ACA sign-ups hit all-time high – with a month of open enrollment remaining
- As of December 15, ACA marketplace enrollment was up 17% year-over-year.
- 92% of enrollees in HealthCare.gov states received health insurance subsidies.
- The American Rescue Plan boosted enrollment throughout 2021 and into 2022
- Enrollment growth was concentrated in states that have not expanded Medicaid
- The marketplace has been a pandemic ‘safety net’
- ARP: a patch for the coverage gap?
- The future of increased subsidies is unclear
The Biden administration announced last week that enrollment in ACA marketplace plans had reached an all-time high of 13.6 million* as of December 15, with a month still to go in the open enrollment period (OEP) for 2022 in most states.
That’s an increase of about 2 million (17%) over enrollment as of the same date last year, according to Charles Gaba’s estimate, and well above the previous high of 12.7 million recorded as of the end of open enrollment for 2016, which lasted until January 31 in most states. When OEP ends this coming January, enrollment in marketplace plans will exceed 14 million.
92% of marketplace enrollees in HealthCare.gov states received health insurance subsidies
In the 33 states using the federal exchange, HealthCare.gov (for which the federal government provides more detailed statistics than in the 18 state-based exchanges), almost all enrollees (92%) received premium tax credits (subsidies) to help pay for coverage – including 400,000 who would not have qualified for subsidies prior to passage in March of this year of the American Rescue Plan (ARP). That bill not only increased premium subsidies at every income level through 2022, but also removed the previous income cap on subsidies, which was 400% of the federal poverty level (FPL) ($51,520 per year for an individual and $106,000 for a family of four). In 2022, no enrollee who lacks access to other affordable insurance pays more than 8.5% of income for a benchmark Silver plan (the second cheapest Silver plan in each area), and most pay far less.
The enrollment increase is tribute to the huge boost in affordability created by the ARP subsidies. A benchmark Silver plan with strong Cost Sharing Reduction (CSR, attached to Silver plans for low-income enrollees) is now free at incomes up to 150%FPL ($19,320 for an individual, $39,750 for a family of four in 2022) and costs no more than 2% of income ($43/month for an individual) at incomes up to 200% FPL. The percentage of income required for the benchmark Silver plan was reduced at higher incomes as well. The ARP also provided free high-CSR Silver coverage to anyone who received any unemployment insurance income in 2021.
The American Rescue Plan boosted enrollment throughout 2021 and into 2022
The enrollment gains during OEP build on the enrollment surge triggered by the emergency special enrollment period (SEP) opened by the Biden administration on February 15 of this year, which ran through August 15 in the 33 states using HealthCare.gov, and for varying periods in the 15 states that ran their own exchanges in 2021. (There are now 18 state-based exchanges, as Kentucky, Maine and New Mexico launched new ones for 2022.)
The ARP subsidies came online in April (or May in a few state marketplaces). From February to August, 2.8 million people enrolled during the SEP, and total enrollment increased by 900,000 on net from February to August (as people also disenrolled every month, and many enrollees doubtless regained employer-sponsored coverage during a period of rapid job growth).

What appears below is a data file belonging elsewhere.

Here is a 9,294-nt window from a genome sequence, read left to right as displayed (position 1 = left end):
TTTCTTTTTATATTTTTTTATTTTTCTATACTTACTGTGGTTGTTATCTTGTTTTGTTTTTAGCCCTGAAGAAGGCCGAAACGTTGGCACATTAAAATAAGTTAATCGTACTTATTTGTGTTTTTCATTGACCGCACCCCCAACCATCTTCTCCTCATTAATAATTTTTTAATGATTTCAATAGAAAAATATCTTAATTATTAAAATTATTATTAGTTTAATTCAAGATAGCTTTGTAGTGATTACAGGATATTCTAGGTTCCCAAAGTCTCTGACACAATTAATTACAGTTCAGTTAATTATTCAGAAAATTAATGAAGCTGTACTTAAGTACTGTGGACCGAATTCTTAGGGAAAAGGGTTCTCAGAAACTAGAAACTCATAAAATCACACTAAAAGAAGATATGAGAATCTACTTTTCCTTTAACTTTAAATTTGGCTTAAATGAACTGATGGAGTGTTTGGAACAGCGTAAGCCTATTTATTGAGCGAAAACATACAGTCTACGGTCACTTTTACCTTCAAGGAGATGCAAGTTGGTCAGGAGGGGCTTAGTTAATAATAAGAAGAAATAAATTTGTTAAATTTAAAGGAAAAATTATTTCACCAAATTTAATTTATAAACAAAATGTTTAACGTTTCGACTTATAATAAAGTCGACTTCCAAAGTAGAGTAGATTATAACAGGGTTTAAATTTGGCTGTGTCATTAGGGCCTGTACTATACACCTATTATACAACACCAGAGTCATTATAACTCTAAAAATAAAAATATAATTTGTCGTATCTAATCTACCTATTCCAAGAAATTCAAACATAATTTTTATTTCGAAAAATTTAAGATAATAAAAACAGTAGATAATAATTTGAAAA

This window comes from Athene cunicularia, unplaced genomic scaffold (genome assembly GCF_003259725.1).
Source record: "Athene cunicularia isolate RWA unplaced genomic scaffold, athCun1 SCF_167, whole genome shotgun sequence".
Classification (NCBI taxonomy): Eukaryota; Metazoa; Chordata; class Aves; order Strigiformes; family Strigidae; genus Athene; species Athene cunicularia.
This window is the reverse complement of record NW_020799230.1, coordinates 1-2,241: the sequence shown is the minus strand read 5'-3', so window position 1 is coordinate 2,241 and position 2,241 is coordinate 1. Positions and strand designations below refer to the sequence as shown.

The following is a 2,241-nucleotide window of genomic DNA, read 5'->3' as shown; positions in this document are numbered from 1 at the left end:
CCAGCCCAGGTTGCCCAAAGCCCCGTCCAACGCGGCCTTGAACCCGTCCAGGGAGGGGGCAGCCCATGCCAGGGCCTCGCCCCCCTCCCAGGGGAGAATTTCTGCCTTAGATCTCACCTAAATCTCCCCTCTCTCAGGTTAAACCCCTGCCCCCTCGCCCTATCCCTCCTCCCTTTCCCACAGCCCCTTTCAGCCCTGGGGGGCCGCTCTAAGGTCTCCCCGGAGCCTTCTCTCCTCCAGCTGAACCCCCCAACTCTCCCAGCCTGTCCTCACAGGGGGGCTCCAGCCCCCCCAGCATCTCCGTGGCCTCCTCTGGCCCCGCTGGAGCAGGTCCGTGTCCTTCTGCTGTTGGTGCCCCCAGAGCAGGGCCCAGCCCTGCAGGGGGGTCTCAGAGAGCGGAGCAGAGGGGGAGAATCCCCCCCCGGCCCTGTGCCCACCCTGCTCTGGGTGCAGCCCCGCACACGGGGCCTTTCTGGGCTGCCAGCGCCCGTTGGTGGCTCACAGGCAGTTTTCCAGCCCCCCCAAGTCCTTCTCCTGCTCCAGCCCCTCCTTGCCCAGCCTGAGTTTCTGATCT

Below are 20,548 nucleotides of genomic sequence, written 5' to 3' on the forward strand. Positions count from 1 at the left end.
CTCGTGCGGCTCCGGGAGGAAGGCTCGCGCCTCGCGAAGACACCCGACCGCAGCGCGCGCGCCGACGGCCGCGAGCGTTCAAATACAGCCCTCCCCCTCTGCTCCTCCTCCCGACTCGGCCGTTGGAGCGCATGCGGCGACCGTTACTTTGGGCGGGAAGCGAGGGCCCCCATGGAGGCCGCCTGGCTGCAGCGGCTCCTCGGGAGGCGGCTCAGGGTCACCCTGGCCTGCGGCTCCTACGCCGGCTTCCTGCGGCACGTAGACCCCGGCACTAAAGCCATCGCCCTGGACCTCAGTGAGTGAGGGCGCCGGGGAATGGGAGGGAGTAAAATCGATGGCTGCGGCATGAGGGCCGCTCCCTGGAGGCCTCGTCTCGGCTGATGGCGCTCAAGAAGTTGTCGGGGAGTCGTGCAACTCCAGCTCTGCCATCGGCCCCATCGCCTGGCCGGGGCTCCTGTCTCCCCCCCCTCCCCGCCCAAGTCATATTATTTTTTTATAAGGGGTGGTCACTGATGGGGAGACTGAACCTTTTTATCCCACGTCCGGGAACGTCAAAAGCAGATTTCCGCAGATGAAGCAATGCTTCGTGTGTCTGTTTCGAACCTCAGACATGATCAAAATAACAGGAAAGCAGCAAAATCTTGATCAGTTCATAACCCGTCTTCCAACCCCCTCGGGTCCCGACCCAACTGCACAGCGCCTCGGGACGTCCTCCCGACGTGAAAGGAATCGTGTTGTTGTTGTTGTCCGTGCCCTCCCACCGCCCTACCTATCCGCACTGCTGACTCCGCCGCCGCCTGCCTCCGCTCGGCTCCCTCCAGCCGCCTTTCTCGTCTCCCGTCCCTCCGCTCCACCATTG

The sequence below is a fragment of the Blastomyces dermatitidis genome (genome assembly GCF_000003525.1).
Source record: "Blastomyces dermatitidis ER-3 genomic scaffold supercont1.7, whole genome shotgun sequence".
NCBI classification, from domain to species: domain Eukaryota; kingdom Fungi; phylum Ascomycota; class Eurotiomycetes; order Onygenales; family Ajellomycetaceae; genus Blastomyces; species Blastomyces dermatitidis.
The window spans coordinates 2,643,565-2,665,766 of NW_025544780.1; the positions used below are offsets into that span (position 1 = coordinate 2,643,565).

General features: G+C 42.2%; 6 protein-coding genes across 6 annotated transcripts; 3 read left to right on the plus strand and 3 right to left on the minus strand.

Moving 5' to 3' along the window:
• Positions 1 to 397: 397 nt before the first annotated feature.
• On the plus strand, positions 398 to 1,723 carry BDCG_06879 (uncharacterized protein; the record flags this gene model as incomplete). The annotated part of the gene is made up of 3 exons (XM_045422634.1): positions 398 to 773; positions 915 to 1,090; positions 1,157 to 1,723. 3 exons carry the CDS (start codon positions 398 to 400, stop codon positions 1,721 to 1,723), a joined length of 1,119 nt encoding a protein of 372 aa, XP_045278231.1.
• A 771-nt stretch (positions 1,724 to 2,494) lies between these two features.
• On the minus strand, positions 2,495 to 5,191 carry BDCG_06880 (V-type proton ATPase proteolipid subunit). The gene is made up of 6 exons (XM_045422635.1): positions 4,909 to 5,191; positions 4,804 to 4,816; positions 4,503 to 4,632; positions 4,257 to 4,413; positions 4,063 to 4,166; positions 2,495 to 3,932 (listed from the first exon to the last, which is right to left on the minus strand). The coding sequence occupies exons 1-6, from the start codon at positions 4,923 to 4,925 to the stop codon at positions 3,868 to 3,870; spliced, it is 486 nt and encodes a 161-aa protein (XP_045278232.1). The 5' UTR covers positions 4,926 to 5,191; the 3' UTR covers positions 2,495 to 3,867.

In addition, once the ARP subsidy increases went into effect, 8 million existing enrollees saw their premiums reduced by an average of 50%, from $134 to $67 per month. Enrollees’ premiums in 2022 should be similar to those of the SEP.
Enrollment growth was concentrated in states that have not expanded Medicaid
Enrollment increases during open enrollment – as during the SEP and the OEP for 2021 – were heavily concentrated in states that have not enacted the ACA expansion of Medicaid eligibility. There were 14 such states during most of the SEP and 12 during the (still current) OEP, as Oklahoma belatedly enacted the Medicaid expansion starting in July of this year, and Missouri in October.
In non-expansion states, eligibility for ACA premium subsidies begins at 100% FPL, while in states that have enacted the expansion, marketplace subsidy eligibility begins at 138% FPL, and Medicaid is available below that threshold. In non-expansion states, the marketplace is the only route to coverage for most low-income adults, and those who report incomes below 100% FPL mostly get no help at all – they are in the notorious coverage gap. In those states, about 40% of marketplace enrollees have incomes below 138% FPL – that is, they would be enrolled in Medicaid if their states enacted the expansion.
During OEP, these 12 non-expansion states account for 81% of the enrollment gains in the 33 HealthCare.gov states, and about two-thirds of enrollment gains in all states. The table below also shows gains over a two-year period, encompassing the effects of the COVID-19 pandemic.
|Total plan selections in non-expansion states**
Dec. 15 open enrollment snapshots 2020-2022
|State||2020||2021||2022||Increase 2021-2022||% increase 2021-2022||Increase 2020-2022||% increase 2020-2022|
|All HC.gov states||7,533,936||8,053,842||9,724,251||1,670,409||20.7%||2,190,315||29.1%|
In the 39 states that have enacted the ACA Medicaid expansion (21 on HealthCare.gov and 18 running their own exchanges), far fewer enrollees are eligible for free Silver coverage. In expansion states, eligibility for marketplace subsidies begins at an income of 138% FPL, as people below that threshold are eligible for Medicaid. Nevertheless, enrollment growth in non-expansion states during the current OEP is substantial, increasing by about 755,000 year-over-year, or 13%.
The marketplace has been a pandemic ‘safety net’
The marketplace has been a bulwark against uninsurance during the pandemic, among low-income people especially and in the non-expansion states in particular. As shown in the chart above, enrollment in these 11 states increased by 1.8 million from Dec. 15, 2019 to Dec. 15, 2021 – a 37% increase. For all states, the two-year increase is in the neighborhood of 25% and will approach 3 million (from 11.4 million in OEP for 2020 to above 14 million when OEP for 2022 ends in January). That’s in addition to an increase of more than 12 million in Medicaid enrollment during the pandemic.